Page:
Oil Change Question


1 reply to this topic
  • mmm0042

Posted August 14, 2007 - 12:04 PM

#1

If I recall, the manual for my 2004 wr450 says 20w 40, but I went to the shop and they didn't have any in stock. The guy told me 10w 50 would work and probably would be better for the hot weather. He said:

The 10W means it is not as thick during starting and will actually make it easier to start than using 20w

While the 40 is not as thick when warmed up as 50, so the 50 means it will give me better protection in the hot weather.

Can someone please confirm?

I'm going to do a bit of research and will report back my findings, but I'd like to know what you guys are running and if my understanding is correct.

Thanks!

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  • mmm0042

Posted August 14, 2007 - 12:11 PM

#2

I should just try searching before typing...

Though I still would like to know what other wr450 riders run for oil?


http://www.thumperta...t=oil thickness

The way that oil viscosity is measured is by its weight. In this case, "weight"
refers to the thickness of the oil. Any liquid has some viscosity and that
viscosity changes depending on its temperature. Usually, viscosity (thickness)
decreases as temperature increases. This also is true of engine oil. Engines
need a thin oil at startup, so that it can get to the engine components
quickly, but it needs a thicker oil when the engine is hot because a thin oil
becomes too thin. This is why engine oils are supplied as dual-grade weights.
When you see 10W-30 on a quart of oil, it means that it acts like 10 weight
oil when it is cold (the "W" means winter, say -10^C), but acts like 30 weight
oil when hot (100^C). This is not to say that it is actually thicker when it is
hot. Hot 30 weight oil is thinner than cold 10 weight oil. Even so, it still helps
provide the benefits of both types of oil depending on its temperature. So
0W-30 oil acts like 0 weight oil when cold, but maintains a 30 weight viscosity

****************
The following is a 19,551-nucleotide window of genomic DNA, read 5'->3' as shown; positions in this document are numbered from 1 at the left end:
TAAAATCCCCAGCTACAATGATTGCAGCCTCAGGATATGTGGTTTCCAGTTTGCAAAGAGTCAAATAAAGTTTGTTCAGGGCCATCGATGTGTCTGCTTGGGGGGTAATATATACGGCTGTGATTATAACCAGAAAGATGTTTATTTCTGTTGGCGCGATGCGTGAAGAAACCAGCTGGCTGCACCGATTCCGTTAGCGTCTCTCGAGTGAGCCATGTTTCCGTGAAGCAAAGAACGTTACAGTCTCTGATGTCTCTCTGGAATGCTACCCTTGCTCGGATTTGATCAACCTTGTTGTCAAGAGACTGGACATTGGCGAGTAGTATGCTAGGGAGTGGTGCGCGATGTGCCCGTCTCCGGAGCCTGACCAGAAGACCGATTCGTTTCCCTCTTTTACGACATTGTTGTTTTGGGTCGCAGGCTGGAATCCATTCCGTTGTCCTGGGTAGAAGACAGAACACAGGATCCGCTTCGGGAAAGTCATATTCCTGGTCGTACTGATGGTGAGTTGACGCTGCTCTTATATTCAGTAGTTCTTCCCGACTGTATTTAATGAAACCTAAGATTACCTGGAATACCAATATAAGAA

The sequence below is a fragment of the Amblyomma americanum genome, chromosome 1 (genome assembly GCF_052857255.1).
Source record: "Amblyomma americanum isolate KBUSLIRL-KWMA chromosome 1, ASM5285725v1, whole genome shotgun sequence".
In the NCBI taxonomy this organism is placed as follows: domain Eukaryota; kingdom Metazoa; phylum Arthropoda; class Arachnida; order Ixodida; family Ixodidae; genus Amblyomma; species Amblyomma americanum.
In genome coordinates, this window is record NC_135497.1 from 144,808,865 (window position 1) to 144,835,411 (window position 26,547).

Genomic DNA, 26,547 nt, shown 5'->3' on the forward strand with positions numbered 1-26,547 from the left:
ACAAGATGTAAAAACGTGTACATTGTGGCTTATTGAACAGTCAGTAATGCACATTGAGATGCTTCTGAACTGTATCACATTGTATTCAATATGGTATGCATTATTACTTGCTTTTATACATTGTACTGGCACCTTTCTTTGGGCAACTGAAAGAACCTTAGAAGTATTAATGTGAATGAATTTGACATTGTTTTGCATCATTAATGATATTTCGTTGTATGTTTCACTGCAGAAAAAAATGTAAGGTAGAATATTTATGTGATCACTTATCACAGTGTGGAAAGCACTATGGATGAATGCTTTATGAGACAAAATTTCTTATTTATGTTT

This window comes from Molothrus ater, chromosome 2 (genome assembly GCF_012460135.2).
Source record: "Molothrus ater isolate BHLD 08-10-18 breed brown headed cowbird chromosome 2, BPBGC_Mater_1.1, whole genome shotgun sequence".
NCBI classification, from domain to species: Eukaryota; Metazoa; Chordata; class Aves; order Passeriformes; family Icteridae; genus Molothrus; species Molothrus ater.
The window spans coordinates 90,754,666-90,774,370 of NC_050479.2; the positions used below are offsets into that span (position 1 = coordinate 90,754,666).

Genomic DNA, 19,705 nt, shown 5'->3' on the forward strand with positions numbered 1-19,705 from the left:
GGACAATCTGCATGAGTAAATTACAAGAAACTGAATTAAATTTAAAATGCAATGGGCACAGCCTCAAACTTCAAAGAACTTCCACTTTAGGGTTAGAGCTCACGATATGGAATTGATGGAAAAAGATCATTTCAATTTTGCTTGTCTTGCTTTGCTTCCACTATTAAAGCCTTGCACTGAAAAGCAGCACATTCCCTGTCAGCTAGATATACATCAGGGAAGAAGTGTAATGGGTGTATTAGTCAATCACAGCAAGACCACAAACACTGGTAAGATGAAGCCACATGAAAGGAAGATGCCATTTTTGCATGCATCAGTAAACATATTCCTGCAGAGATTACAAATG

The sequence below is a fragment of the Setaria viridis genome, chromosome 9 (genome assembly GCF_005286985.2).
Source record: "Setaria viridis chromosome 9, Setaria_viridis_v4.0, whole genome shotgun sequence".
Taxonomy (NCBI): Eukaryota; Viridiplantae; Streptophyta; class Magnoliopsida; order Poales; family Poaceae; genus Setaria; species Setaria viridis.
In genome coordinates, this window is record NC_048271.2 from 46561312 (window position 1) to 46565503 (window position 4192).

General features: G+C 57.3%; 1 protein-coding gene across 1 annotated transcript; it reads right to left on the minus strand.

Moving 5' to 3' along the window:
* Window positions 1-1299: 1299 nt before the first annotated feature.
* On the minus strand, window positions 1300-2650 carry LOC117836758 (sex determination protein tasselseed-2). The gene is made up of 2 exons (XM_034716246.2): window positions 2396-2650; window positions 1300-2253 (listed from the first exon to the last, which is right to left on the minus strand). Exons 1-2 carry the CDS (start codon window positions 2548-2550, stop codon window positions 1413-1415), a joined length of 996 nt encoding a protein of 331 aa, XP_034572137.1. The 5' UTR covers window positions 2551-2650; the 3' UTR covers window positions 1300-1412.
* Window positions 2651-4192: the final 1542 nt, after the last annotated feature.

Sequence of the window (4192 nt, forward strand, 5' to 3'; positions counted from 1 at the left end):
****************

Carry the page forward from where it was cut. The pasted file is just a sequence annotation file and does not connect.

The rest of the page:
when hot. Think of it this way: when your engine is hot, there is basically no
difference between 0W-30, 5W-30, and 10W-30 oil. They are all acting like 30
weight oil at this point. It's at cold startup, when almost all engine wear
occurs, that the viscosity is different. The 0 weight oil will get to the engine
components quicker than the 10 weight oil, but in reality cold 0 weight oil is
still thicker than hot 30 weight oil. On the other hand when the engine is
cold, there is no difference between 10W-30 and 10W-40 oil. However when
the engine is hot, the 10W-40 oil is thicker than the 10W-30. This is why
single-grade oils are very bad. Straight 30 weight oil is way too thick when
cold to properly lubricate the engine. The only way to use single weight oil is
to have an oil pan heater to bring the oil up to operating temperature (about
140^F or 60^C) before the engine is ever started. If you simply must use it,
this type of oil should only be used in race engines with pan heaters.


As far as what oil viscosity is best, it depends who you ask. The fact is that
engine oil maintains its viscosity better than ever and synthetics maintain it
the best. In my opinion, the best viscosity for all weather is 5W-30. The
reason is that both 5W-30 and 10W-30 breakdown at about the same point.
Lighter oil can get into places that the heavier oil cannot and will get there
more quickly, even when cold, so why go heavier? The only reason would be
leaks. If you have oil leaks, a heavy oil will go through them more slowly. That
is why you can buy "No-Smoke", which is basically sludge to thicken your oil.
If your engine is sealed well, feel free to try Mobil 1's 0W-30 oil. If that "0"
really makes you nervous, stick with 5W-30. 10W-30 is uneccessarily thick
when cold




 
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